Once again during November, my son and I ventured off to a third school. They were having an open house for HS Seniors on a Tuesday that high schools had off in observance of Veterans Day. Sadly my wife had to work. College #3 had a different approach to open house. They started off with a very detailed presentation of their PA program. They didn’t sugarcoat the program and they let the kids know right away how difficult the odds were to be accepted into the program and more importantly, how difficult the program was once accepted. They also let us know that for transfer students, that Plan B my son had should he not get accepted as a freshman, had even worse odds: 1000 applicants for 20 seats in the program. I prayed my son got accepted in as a freshman because Plan B odds certainly did not appear to be in anyone’s favor.
After the program concluded we were to take a tour and while standing in the hallway, my son whispered something to me that impressed me. He told me that he liked this PA program the best. Not the school yet, but the program.
The campus was small, approximately 2100 students, very close knit, moderate dining choices, typical dorms and very nice apartment style living for upper classmen, beautiful classrooms, a renovated library commons, and a new rec center being built since the old one would have to be used by athletes with the college’s move to Division II sports. During our tour, we had a very nerdy kid and his mother with us and when we toured the apartments, mom asked numerous questions regarding safety, would his bedroom have a door that could lock, and knowing the floor was co-ed, wanted assurances that the four people sharing a four bedroom apartment would be of the same sex. The poor kid kept quite the entire time.
We left the apartments and toured a few more buildings, each area drawing more embarrassing questions from mom. The last building we toured was the freshmen dorm. Nice floorplan with two dorms sharing a common bathroom between the two. One dorm had two beds and the other had three with the decision of whether or not a kid gets a two bed room or a three bed room being based on how early a student got their housing deposit in. Nerdy kid’s mom was just relieved that at least for her son’s freshman year of college, the dorm floor was not co-ed. Nerdy kid finally spoke up too. He asked the tour guide “who cleans the bathroom?” I only wished this woman and her son could have been on the previous college tour with us just to see her expression as we walked by the game of whip-cream Twister. I understand her concern about girls. At this college, males only make up about twenty five percent of the population. Three girls to every guy.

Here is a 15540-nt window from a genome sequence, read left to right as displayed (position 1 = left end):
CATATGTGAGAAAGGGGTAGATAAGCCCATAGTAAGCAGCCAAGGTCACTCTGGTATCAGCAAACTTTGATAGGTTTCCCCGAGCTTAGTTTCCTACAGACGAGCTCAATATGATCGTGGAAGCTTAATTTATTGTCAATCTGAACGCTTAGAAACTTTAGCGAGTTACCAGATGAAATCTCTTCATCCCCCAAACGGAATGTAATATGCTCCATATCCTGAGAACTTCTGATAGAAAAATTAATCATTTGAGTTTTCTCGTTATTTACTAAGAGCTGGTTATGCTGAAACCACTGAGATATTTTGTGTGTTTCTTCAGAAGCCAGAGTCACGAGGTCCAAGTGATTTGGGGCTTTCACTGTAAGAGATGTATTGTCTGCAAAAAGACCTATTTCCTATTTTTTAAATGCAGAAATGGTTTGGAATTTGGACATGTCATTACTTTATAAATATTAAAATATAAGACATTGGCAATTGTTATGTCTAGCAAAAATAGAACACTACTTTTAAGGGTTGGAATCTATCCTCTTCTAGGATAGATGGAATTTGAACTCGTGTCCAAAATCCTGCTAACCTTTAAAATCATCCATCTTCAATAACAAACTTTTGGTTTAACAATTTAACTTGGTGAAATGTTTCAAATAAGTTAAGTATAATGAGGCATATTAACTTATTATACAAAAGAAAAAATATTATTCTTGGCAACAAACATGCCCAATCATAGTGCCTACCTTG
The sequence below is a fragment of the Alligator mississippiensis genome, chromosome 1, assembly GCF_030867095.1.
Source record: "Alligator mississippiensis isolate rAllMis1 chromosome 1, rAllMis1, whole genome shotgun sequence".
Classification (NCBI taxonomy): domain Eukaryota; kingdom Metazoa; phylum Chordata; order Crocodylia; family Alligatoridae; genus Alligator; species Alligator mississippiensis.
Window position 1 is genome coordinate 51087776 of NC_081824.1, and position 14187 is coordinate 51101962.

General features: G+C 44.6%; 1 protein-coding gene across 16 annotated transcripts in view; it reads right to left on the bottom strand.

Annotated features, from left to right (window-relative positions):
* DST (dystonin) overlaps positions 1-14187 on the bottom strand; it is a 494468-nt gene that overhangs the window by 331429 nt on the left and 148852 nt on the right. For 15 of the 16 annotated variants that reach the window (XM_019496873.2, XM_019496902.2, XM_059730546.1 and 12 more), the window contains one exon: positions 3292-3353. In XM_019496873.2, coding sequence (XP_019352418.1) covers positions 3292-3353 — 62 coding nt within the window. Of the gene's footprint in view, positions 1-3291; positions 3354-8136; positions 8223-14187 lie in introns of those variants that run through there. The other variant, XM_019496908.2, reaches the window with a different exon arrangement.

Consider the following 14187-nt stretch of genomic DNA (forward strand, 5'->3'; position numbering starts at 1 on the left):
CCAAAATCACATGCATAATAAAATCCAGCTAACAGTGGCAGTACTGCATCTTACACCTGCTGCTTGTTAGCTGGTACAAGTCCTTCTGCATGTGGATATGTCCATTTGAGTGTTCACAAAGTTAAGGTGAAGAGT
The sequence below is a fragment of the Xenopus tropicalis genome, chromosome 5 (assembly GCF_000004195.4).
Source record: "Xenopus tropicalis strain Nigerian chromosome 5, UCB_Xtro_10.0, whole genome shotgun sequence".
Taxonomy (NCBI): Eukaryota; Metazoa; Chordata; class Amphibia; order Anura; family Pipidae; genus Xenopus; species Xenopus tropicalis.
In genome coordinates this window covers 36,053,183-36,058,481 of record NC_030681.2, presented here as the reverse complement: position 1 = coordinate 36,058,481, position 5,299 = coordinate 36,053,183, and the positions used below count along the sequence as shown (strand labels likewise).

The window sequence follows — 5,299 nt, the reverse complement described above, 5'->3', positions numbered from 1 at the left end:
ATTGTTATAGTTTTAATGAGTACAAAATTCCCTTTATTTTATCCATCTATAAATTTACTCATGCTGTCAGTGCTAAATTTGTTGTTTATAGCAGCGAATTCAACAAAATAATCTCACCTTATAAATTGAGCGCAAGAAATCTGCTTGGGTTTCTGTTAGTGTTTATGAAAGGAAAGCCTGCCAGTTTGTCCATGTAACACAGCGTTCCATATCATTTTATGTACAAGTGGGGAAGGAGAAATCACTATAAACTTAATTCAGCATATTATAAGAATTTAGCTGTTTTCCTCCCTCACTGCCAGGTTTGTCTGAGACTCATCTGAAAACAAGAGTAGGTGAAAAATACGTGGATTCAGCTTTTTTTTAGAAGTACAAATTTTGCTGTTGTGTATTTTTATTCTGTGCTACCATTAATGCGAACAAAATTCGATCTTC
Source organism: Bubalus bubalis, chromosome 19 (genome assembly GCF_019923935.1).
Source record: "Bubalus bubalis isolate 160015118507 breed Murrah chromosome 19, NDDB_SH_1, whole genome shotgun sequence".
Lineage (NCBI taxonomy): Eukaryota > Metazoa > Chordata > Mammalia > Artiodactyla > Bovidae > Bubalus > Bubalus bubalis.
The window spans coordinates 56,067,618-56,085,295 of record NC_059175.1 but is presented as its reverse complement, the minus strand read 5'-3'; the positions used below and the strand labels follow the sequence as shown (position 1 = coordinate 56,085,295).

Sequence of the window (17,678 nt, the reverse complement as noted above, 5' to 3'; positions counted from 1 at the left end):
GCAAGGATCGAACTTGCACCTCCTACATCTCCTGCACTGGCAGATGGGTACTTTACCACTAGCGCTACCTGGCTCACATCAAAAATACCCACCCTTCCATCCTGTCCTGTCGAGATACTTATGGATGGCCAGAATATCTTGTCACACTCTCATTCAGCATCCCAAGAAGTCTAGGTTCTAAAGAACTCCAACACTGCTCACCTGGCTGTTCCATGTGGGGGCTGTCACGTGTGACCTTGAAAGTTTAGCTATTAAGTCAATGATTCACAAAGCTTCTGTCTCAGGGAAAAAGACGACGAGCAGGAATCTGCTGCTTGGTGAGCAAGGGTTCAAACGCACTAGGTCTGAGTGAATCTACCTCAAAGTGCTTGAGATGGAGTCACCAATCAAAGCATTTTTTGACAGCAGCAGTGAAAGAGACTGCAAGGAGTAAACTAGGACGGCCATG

A short trip to the book store for a school t-shirt and we were on our way back home. Within a few days my son received an email that said due to the large number of qualified applicants to the PA program this year, it would be to his advantage to get his application in by the middle of the month instead of the December 1st deadline stated on the department website. He did.
Quick advice to parents who have not been through this process: your child will want to buy a shirt or something from each school you visit.
We scheduled a visit to the College #4 for the Tuesday during Thanksgiving week. The whole family went this time and the visit would include a meeting with an admissions adviser, a tour of the campus, and a meeting with a faculty member. Beautiful urban campus, about 3,000 undergrad students, Division II sports, great dining choices both on campus and off, standard freshmen dorms and upgraded upperclassmen apartments, plenty of intramural sports to choose from including club soccer and indoor winter soccer on a turf field in their newly renovated and expanded rec center, beautiful classrooms and labs, and random people all saying hello to us.